Factors Affecting Commodity Market Prices
Cash prices are derived from the futures markets by removing the effect of the cost of carrying the commodity i.e. by stripping out the financial cost of carry price. The driving factors behind the volatility in the prices of the commodities’ cash prices arises because they have different characteristics than financial products.
Factors that affect commodity prices
- Production related – Commodities are capital-intensive products i.e. they are influenced by natural factors like weather conditions, crop diseases, size of land cultivated and factors related to production like labor patterns, development in the tools and technologies used. Other than these there are factors like the economic and political environment which manifest itself in the form of trade constraints, subsidies, taxes to mention a few. Altogether these factors affect the cost of producing the commodity and the demand for it in a market where there is more than one participant.
- Storage and Transportation constraints – All commodities have a real physical form and therefore there is a need for storage prior to distribution. This is not the case of financial products so inventory cost and storage do not have such a large impact on the market prices. This factor does not however affect the prices across all commodity asset classes in the same magnitude but rather depends on the type of commodity in question.
- Economic and Demand related patterns – In recent times the uncertainties in the global financial system have made commodities a favorable investment alternative to financial instruments. Typical examples would be gold and silver. The increasing involvement of developing markets as suppliers expose the prices to the political and production related constraints in these countries like economic policy, infrastructure and labor conditions. This sometimes pushes prices higher.
- Costs involved in storage – There are two types of costs involved in storing commodities. One is the financial cost and the other is the cost of physical storage and they both need to be factored in when computing the forward prices.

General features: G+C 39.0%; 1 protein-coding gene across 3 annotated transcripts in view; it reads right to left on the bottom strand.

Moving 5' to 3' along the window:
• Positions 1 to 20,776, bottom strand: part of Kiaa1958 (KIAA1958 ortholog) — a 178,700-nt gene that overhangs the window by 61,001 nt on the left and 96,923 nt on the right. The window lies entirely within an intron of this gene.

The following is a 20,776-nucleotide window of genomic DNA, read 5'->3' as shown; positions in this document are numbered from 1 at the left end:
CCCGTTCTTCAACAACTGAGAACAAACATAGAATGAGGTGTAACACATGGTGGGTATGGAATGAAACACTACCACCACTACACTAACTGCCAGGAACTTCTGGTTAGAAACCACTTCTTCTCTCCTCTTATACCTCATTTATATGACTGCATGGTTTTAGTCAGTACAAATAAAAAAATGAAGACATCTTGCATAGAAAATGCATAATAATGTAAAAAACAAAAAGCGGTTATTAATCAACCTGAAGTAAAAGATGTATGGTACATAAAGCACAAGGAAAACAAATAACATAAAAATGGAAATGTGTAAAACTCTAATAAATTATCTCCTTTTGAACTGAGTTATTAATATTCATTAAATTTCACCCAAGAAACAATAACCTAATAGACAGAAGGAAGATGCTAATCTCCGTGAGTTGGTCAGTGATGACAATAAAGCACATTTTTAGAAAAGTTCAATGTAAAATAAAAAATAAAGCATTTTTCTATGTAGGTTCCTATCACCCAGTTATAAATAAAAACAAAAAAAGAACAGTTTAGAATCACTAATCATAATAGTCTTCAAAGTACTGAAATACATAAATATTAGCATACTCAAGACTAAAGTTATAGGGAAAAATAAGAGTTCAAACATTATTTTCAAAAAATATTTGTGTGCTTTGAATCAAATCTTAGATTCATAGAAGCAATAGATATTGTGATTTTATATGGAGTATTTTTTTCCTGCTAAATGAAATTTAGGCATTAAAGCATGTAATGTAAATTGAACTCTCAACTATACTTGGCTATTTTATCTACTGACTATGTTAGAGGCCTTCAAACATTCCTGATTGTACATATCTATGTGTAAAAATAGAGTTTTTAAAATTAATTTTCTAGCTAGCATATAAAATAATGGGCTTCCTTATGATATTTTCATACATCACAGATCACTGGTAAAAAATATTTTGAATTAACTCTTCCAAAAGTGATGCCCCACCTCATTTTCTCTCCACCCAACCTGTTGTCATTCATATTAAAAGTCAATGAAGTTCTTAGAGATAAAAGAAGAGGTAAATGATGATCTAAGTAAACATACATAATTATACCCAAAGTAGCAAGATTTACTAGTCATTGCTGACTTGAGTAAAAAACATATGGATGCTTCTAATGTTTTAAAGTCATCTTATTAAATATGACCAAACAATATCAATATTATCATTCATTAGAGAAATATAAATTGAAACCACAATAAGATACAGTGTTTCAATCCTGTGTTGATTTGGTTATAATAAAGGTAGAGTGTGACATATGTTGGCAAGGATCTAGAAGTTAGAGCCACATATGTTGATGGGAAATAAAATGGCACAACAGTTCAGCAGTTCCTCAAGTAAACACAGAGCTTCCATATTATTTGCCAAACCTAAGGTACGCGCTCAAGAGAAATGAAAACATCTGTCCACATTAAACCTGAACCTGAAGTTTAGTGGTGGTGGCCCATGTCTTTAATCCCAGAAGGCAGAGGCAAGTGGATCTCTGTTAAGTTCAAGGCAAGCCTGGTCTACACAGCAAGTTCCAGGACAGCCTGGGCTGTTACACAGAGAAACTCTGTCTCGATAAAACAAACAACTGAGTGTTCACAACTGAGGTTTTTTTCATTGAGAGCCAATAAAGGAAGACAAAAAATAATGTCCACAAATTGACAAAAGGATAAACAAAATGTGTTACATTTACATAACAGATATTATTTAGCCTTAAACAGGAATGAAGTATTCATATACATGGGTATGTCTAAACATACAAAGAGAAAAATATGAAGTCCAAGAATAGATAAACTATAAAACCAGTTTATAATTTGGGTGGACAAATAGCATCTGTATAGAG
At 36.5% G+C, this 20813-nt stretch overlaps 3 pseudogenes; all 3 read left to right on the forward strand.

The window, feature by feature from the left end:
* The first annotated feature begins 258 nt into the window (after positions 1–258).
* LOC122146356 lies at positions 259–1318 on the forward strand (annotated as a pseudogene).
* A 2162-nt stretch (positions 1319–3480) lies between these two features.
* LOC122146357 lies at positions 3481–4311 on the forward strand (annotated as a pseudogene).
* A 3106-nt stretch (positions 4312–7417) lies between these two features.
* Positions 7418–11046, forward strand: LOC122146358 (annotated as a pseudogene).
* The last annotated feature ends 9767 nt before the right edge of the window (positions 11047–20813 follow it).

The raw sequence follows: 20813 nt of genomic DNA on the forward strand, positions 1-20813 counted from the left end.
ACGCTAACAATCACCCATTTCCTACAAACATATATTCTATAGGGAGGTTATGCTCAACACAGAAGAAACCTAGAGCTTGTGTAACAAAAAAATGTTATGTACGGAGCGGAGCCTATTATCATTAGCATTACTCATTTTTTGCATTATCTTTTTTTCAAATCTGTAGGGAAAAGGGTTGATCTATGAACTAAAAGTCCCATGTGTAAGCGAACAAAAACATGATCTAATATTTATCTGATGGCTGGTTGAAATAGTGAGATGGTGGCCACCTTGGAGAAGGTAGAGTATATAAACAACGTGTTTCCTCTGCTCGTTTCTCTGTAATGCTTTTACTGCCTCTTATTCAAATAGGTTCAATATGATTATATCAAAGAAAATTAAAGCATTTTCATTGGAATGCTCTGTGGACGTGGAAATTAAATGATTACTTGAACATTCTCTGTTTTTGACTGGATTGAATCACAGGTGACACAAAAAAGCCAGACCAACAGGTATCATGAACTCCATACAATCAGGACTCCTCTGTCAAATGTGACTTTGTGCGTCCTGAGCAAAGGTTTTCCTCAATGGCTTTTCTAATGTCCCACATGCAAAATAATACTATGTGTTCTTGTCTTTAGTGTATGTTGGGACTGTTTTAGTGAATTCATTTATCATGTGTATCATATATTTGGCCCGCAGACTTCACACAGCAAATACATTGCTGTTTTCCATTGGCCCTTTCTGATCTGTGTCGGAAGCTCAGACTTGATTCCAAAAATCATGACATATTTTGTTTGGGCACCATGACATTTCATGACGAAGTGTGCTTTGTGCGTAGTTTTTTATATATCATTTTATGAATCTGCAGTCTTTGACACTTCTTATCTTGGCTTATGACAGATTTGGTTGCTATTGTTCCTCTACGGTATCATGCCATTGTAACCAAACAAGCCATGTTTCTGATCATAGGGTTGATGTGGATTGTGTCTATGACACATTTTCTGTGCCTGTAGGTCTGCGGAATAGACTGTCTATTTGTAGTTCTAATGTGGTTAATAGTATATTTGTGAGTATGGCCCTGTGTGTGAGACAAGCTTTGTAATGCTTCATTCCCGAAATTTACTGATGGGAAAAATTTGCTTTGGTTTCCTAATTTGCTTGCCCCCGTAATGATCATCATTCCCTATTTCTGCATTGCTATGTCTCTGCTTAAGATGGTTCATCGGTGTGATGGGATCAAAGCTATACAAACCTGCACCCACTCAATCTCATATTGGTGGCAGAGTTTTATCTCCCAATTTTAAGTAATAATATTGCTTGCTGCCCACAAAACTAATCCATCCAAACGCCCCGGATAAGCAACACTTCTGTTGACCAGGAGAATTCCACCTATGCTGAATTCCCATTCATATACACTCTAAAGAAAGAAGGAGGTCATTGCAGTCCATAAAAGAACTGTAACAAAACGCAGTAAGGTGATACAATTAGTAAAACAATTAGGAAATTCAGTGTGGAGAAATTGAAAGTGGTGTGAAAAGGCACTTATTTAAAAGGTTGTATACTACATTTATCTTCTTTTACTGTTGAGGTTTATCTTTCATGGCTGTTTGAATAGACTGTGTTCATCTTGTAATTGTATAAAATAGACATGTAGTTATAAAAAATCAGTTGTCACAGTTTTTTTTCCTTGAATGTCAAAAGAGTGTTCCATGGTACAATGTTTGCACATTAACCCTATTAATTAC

- Seasonality – Some examples of such factors include weather related patterns, operational risk, climatic conditions and politics.
- Gold – Storage costs are low due to increased durability. There is a lease rate implied in practice. There are two situations. Direct ownership or a synthetic long position. Direct ownership means there is no cost of leasing but storage cost is involved. A synthetic long position means there are no storage costs but there is credit risk exposure.
- Corn – It is an agricultural commodity it is easily perishable and therefore the price is highly affected by seasonal factors like harvests and yearly weather conditions. These directly influence the storage costs and supply side respectively.
- Natural Gas – Demand for gas is more in winter than in other seasons. Also the transportation and storage costs are higher than most other commodity types. The following comparison should explain this characteristic: Agricultural products depend more on supply side rather demand changes as compared to gas which is affected more by demand rather than supply factors.
- Oil – It is less expensive to transport and easier to store than natural gas.
- Electricity – Supply side factors like demographics of land and distribution of population, availability of natural resources, political, economic environment and trade policies, type of economy (developed, semi-developed, underdeveloped) mainly have an influence on the price and availability of this commodity. This is a resource that is required world-wide.